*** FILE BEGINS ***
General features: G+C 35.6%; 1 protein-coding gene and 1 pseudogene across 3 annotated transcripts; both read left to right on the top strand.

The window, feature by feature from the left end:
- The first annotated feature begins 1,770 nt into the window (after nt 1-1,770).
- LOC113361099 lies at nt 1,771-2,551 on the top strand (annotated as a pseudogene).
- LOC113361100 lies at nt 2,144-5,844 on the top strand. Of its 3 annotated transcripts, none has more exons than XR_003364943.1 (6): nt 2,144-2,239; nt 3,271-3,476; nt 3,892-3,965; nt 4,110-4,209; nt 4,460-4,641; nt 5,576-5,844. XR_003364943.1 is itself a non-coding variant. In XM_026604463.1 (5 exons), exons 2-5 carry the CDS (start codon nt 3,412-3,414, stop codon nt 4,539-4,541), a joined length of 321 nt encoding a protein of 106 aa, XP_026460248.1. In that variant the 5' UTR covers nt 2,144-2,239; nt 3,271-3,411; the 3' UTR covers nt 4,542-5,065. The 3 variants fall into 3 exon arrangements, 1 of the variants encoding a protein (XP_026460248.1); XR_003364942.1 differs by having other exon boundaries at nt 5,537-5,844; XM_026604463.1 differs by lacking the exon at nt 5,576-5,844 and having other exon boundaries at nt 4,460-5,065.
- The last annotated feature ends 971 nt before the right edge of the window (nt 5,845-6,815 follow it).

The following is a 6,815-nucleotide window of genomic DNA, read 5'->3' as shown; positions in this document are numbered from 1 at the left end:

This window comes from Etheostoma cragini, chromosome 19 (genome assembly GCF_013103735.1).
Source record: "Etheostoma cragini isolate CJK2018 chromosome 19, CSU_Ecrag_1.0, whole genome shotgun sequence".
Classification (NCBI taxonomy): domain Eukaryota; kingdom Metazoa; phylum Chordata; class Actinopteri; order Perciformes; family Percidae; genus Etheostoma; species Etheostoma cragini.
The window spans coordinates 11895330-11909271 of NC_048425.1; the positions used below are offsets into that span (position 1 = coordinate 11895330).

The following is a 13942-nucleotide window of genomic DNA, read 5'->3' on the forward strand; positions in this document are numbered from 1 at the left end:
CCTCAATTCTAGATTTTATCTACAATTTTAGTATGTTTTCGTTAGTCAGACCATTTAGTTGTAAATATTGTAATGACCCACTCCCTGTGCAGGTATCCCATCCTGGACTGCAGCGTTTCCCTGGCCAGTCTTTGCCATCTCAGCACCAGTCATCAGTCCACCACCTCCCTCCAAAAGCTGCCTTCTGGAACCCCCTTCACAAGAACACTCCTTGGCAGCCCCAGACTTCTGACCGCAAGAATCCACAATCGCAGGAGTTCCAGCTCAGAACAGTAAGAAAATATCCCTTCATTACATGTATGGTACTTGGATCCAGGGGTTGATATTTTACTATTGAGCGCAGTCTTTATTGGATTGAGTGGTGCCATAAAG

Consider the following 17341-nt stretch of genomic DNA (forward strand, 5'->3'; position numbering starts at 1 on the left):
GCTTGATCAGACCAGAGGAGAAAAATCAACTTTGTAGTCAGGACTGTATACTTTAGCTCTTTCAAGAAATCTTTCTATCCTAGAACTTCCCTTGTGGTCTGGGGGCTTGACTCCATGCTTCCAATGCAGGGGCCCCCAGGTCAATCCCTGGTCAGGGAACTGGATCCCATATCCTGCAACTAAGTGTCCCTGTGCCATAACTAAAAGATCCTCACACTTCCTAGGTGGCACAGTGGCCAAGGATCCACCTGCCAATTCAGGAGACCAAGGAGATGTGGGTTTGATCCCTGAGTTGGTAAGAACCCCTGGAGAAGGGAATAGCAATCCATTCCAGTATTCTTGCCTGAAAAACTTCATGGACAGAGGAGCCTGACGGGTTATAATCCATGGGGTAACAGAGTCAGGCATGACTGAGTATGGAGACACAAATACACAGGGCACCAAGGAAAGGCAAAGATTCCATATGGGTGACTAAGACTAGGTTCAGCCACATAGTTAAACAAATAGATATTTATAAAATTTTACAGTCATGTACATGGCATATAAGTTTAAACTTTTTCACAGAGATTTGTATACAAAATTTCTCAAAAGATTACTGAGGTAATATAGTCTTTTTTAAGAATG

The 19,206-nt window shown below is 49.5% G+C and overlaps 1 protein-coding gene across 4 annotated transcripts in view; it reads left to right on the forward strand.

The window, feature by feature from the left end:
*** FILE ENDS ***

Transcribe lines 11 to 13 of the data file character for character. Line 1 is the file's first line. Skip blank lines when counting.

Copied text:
The window spans coordinates 11895330-11909271 of NC_048425.1; the positions used below are offsets into that span (position 1 = coordinate 11895330).

The following is a 13942-nucleotide window of genomic DNA, read 5'->3' on the forward strand; positions in this document are numbered from 1 at the left end:
CCTCAATTCTAGATTTTATCTACAATTTTAGTATGTTTTCGTTAGTCAGACCATTTAGTTGTAAATATTGTAATGACCCACTCCCTGTGCAGGTATCCCATCCTGGACTGCAGCGTTTCCCTGGCCAGTCTTTGCCATCTCAGCACCAGTCATCAGTCCACCACCTCCCTCCAAAAGCTGCCTTCTGGAACCCCCTTCACAAGAACACTCCTTGGCAGCCCCAGACTTCTGACCGCAAGAATCCACAATCGCAGGAGTTCCAGCTCAGAACAGTAAGAAAATATCCCTTCATTACATGTATGGTACTTGGATCCAGGGGTTGATATTTTACTATTGAGCGCAGTCTTTATTGGATTGAGTGGTGCCATAAAG